There is Klimisch 1 OECD422 repeat dose study via the drinking water, this study on N-methyl piperazine (1-methyl piperazine) established NOAELs levels for the parental animals after 43 days dosing in males and 57-days dosing in females via the drinking water to allow the calculation of DNELs. The highest dose level 10’000ppm in the drinking water resulted in a significant reduction in water consumption including during the gestation and lactation phases for the females, consumption was approximately 50-60 % of the controls and the pre-treatment period. This indicated that this was a maximum dose as increasing further would not have resulted in a higher ingested dose, as water consumption would have decreased further and could have resulted in mortality.  There were also effects on the males of reduced body weight gain at the highest dose level and on female bodyweight gain during gestation which was not due to a difference in litter size. This confirmed that 10’000ppm was a suitable maximum dose level, which produced adverse effects, this corresponded to a dose level of 466mg/kg bodyweight/day for the males and between 574 and 1055 mg/kg bodyweight/day at different stages of the study for the females. 2’500ppm the next dose level was a NOAEL, this corresponded to a dose level in the males 190 mg/kg bodyweight/day and for the females between 231 and 416 mg/kg bodyweight/day at different stages in the study. The females being forced to drink more during the lactation phase in particular. The male NOAEL being the lowest can be used as the basis for calculating the DNELs.

There were no histopathological changes seen in any of the organs even at the highest dose level, some effects on organ weights were seen but were not accompanied by any function effect of histopathological changes and therefore not considered to be adverse effects due to treatment.

There is a good quality recent fully GLP compliant Klimisch 1 90-day inhalation study for the read across source substance2-piperazin-1-ylethylamine(aminoethyl piperazine). Due to the corrosive nature of this substance which is classified as category 1B as is 1-methyl piperazine, adverse effects were mainly due to local irritation/damage in the respiratory tract, specifically in the nasal passage, larynx and lungs at the highest concentration. There were no systemic adverse effects seen in this study. Therefore, the top concentration 53.5 mg/m3 can be used as a NOAEC for systemic toxicity. This study also provides a NOAEC of 0.2mg/m3 for local effects in the respiratory tract in particular the nasal passages.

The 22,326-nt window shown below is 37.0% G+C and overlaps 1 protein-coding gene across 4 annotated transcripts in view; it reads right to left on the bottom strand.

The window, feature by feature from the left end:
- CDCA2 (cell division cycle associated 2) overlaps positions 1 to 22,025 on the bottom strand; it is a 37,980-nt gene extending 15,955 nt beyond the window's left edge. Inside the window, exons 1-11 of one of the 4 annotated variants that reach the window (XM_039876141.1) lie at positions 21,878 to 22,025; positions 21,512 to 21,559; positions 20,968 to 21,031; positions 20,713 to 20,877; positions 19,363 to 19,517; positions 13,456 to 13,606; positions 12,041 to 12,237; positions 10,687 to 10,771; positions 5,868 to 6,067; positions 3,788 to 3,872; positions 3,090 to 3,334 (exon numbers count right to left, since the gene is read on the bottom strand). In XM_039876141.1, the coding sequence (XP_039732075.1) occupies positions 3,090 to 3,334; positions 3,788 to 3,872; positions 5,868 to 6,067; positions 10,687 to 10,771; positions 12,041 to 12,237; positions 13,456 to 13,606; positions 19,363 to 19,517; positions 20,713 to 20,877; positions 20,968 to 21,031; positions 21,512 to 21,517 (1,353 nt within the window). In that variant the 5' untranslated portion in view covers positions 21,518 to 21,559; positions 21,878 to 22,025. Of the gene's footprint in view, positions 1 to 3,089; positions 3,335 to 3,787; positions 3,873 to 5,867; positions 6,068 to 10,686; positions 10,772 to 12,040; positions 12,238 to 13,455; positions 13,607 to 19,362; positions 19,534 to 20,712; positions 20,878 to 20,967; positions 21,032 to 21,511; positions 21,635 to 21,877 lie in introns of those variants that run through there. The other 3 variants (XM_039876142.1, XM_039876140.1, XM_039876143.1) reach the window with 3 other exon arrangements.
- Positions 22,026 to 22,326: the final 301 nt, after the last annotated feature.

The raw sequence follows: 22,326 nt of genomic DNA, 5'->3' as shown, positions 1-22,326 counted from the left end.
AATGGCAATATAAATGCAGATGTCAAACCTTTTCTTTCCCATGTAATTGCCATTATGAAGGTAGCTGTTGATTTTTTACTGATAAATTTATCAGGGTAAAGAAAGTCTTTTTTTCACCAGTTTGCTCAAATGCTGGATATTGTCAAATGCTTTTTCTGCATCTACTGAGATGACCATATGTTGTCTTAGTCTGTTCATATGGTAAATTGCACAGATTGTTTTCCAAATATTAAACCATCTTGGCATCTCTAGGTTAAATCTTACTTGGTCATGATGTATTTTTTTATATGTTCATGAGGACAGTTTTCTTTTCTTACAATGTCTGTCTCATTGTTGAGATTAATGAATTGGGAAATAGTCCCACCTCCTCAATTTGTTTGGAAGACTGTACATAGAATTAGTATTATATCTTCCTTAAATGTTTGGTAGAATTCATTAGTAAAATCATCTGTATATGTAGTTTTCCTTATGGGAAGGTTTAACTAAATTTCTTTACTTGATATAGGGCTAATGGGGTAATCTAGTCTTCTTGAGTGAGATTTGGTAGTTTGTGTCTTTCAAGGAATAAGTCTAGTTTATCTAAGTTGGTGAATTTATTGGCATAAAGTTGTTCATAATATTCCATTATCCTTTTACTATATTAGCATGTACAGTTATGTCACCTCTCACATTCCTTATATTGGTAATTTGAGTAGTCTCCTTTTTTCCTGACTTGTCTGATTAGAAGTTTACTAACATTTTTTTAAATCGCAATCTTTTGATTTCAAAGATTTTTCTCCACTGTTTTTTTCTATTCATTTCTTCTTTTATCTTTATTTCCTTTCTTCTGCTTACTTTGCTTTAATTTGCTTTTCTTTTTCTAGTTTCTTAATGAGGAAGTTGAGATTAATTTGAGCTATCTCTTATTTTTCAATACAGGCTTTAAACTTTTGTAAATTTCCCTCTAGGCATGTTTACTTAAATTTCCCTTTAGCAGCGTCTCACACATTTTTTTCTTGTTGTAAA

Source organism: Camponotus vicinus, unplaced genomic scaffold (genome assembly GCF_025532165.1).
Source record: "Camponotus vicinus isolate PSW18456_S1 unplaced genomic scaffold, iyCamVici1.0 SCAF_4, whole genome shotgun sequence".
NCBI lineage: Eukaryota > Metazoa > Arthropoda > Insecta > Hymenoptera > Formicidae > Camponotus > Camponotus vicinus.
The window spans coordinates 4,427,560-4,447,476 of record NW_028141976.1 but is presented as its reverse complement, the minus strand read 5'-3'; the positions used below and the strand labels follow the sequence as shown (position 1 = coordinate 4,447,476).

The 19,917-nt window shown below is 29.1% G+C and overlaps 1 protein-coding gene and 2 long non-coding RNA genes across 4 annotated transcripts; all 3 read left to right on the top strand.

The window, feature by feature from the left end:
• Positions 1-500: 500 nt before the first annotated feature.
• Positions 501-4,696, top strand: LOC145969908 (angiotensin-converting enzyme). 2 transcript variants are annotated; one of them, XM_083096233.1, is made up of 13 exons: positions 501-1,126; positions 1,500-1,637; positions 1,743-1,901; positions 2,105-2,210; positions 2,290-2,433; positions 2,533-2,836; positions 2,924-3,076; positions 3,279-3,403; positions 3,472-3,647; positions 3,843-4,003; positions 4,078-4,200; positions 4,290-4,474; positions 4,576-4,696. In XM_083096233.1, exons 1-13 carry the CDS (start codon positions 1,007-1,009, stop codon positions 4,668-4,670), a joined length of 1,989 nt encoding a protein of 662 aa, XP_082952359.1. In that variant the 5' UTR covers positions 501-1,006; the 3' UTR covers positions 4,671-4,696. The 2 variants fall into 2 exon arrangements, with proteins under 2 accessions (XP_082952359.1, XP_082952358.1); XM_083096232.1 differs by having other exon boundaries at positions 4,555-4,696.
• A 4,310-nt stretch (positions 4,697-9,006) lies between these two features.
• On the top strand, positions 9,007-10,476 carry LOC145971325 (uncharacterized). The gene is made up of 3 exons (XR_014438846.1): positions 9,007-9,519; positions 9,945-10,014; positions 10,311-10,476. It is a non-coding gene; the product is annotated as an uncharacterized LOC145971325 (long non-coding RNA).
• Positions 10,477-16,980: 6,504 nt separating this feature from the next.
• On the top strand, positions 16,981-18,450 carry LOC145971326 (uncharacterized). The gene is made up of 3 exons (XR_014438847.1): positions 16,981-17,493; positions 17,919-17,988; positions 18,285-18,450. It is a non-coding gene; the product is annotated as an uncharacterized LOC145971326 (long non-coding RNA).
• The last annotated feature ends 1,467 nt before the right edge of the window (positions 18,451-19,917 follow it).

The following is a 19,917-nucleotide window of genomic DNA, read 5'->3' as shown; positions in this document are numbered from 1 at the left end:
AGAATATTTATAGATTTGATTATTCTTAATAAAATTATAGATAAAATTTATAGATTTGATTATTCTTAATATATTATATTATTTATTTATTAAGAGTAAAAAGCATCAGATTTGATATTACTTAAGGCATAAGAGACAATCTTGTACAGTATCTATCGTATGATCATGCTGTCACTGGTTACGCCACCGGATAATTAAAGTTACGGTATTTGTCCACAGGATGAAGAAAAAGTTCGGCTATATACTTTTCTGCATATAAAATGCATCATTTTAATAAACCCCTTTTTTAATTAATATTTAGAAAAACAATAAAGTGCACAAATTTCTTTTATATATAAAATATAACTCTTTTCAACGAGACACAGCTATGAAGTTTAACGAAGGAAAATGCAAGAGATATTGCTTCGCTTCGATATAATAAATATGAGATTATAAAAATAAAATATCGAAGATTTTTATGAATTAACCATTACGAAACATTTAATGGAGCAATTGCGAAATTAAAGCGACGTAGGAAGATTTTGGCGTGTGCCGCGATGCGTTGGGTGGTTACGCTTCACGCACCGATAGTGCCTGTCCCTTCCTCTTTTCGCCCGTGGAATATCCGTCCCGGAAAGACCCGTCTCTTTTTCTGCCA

Justification for classification or non-classification

Classification for Specific Target Organ Toxicity (STOT), by the EU CLP(GHS) guideline requires serious adverse effects on organs at dose levels of less than 100mg/kg bodyweight/day in a 90-day study or <300mg/kg bodyweight/day in a 28-day study. In the OECD 422 study the duration was 43 days for males and 5-day post-partum for the females (more than 43 days). These values for STOT could therefore be between the 28 and 90-day i.e. less than 200 mg/kg bodyweight/day. The OECD 422 showed no adverse effects that could be classified as STOT at the highest dose, which was well in excess of 300mg/kg bodyweight/day. Therefore, there were no effects that would require classification for STOT for the oral or dermal routes of exposure.

However, In the 90-day study forthe read across source substance2-piperazin-1-ylethylamine(aminoethyl piperazine), done by the inhalation route, there were marked effects in the respiratory tract due to corrosive nature of the test substance. The 90-day point of contact NOEC was 0.2mg/m3. Exposure related lesions were seen in the larynx, trachea and lungs in rats exposed to 53.5mg/m3. Based on these findings2-piperazin-1-ylethylamineis classified as STOT RE Category 1 for Specific Target Organ Toxicity in the respiratory tract. There were no systemic toxic effects at these exposure levels. Both substances are classified as category 1B corrosive to skin and 1-methylpiperazine has a similar but higher vapour pressure thanthe read across source substance2-piperazin-1-ylethylamine (aminoethyl piperazine)so reading across the inhalation test results is appropriate.

 

As we are reading across to 2-piperazin-1-ylethylamine (aminoethyl piperazine) for the Annex IX tests for the 1-methyl piperazine, with this new study we need to read across this classification. Based on this the classification of 1-methylpiperazine, is also STOT RE Category 1, for inhalation due to local effects in the respiratory tract based on EU CLP(GHS) criteria.